There will be a line when there’s an omelet involved. I’ve learned that quickly.
This line might form in Ferris one morning. You’ll see me rocking back and forth, eyeing the ingredients behind the glass partition, waiting for them to be sewn into the sinews of two eggs. If you don’t spot me at Ferris, you could stroll over to John Jay during lunch and find me in that line, too. I’d look similar—maybe eyes a little droopy after the first lecture of the day—but the omelet will be different. Bigger. Fluffier. A few hours later, you could run into me again in JJ’s, with a cheesy egg snack the size of a burrito on my plate.
Imagine that. Three omelets from three different dining halls. All within a day. After having spent two years at a different university where eggs were only available, scrambled, between 7:45 a.m. and 10:30 a.m.—I’ve been tempted.
I didn’t eat my first made-to-order omelet until my second week at Columbia, after working up the patience to wait in the John Jay lunch line. By the end of the week, I’d tried an omelet at each of the dining halls. They were good. Spinach and mushrooms and whatever else I craved at the time wrapped up in a pleasant eggy exterior. Nothing to complain about; nothing to call home about, either.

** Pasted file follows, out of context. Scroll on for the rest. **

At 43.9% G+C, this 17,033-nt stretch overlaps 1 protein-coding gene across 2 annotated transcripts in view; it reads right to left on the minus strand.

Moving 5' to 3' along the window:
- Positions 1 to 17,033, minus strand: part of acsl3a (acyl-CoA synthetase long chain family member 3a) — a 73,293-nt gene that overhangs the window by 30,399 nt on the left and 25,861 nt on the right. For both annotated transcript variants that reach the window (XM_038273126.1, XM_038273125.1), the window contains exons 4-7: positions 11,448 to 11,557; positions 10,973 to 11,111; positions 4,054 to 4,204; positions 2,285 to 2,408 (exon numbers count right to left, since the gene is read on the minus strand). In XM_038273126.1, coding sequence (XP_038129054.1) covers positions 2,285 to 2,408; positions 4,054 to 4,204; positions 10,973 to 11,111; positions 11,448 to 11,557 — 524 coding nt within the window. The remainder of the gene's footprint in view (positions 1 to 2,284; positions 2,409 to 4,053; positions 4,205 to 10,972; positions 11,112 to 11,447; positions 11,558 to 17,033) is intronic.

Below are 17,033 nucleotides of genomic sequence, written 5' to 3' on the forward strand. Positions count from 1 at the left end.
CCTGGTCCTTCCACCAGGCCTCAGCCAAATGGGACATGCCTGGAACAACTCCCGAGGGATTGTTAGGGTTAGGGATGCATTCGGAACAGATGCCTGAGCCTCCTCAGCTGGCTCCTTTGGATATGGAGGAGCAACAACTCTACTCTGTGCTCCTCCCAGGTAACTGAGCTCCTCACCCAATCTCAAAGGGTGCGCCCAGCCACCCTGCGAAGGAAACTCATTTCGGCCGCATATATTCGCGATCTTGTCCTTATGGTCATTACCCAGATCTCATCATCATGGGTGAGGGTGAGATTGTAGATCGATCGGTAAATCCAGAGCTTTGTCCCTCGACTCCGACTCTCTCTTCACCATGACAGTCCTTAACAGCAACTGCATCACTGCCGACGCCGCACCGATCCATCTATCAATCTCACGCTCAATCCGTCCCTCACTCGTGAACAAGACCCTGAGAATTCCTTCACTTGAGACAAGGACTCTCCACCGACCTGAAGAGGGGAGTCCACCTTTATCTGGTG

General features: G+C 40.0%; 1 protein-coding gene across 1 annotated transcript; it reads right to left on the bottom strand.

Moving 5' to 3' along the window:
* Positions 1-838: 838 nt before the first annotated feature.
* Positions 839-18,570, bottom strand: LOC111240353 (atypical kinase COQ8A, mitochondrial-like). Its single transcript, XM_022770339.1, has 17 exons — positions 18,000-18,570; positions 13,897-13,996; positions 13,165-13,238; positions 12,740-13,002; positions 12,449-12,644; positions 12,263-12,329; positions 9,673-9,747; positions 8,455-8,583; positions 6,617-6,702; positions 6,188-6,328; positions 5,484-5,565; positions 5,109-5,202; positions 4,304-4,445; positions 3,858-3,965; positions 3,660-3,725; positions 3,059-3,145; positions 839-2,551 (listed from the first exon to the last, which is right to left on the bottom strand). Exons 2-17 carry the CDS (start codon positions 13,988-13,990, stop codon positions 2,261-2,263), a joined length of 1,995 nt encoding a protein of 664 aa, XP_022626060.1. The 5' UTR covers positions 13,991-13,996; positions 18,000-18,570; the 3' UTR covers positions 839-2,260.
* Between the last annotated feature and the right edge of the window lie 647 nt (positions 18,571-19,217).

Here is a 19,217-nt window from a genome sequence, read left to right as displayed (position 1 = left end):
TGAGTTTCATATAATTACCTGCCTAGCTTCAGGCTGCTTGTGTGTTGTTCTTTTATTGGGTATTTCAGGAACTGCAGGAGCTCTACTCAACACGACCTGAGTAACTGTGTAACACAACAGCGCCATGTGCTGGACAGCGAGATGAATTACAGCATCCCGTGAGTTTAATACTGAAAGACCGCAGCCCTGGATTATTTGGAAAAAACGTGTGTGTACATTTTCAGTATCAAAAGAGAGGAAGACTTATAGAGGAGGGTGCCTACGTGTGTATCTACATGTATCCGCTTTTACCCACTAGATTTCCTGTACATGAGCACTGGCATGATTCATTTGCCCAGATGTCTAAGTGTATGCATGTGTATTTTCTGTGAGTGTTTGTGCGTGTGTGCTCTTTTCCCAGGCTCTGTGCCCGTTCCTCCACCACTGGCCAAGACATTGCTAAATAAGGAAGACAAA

The dining hall omelet isn’t likely to revolutionize your palate, but the demand for it is high. Even with all the grab-and-go meals around us, there are always students beside me, willing to wait, seemingly unbothered by the minutes that rush by as we stand in anticipation.
Why do we choose to stand in line?
Maybe, we wait because we want to slow down. To take a quick break. To hear the egg sizzle on the griddle and watch the chef flip it into a delicate fold. This is a fast-paced school in a fast-paced city where food can be fast, too. But the made-to-order-omelet, it takes time. When we commit to it, we have to take our time as well.
Or maybe, we just want to talk. To say, “I’d like cheese and bacon and onions, please,” because speaking up in seminar was too difficult that evening. To interact with someone else just for a moment, after hours sitting in a chair, tucked away in a library, studying alone. Because a made-to-order omelet makes you order. It states it right in its name. There’s no chance of walking away without a word.
Have fun leafing through our fourth issue!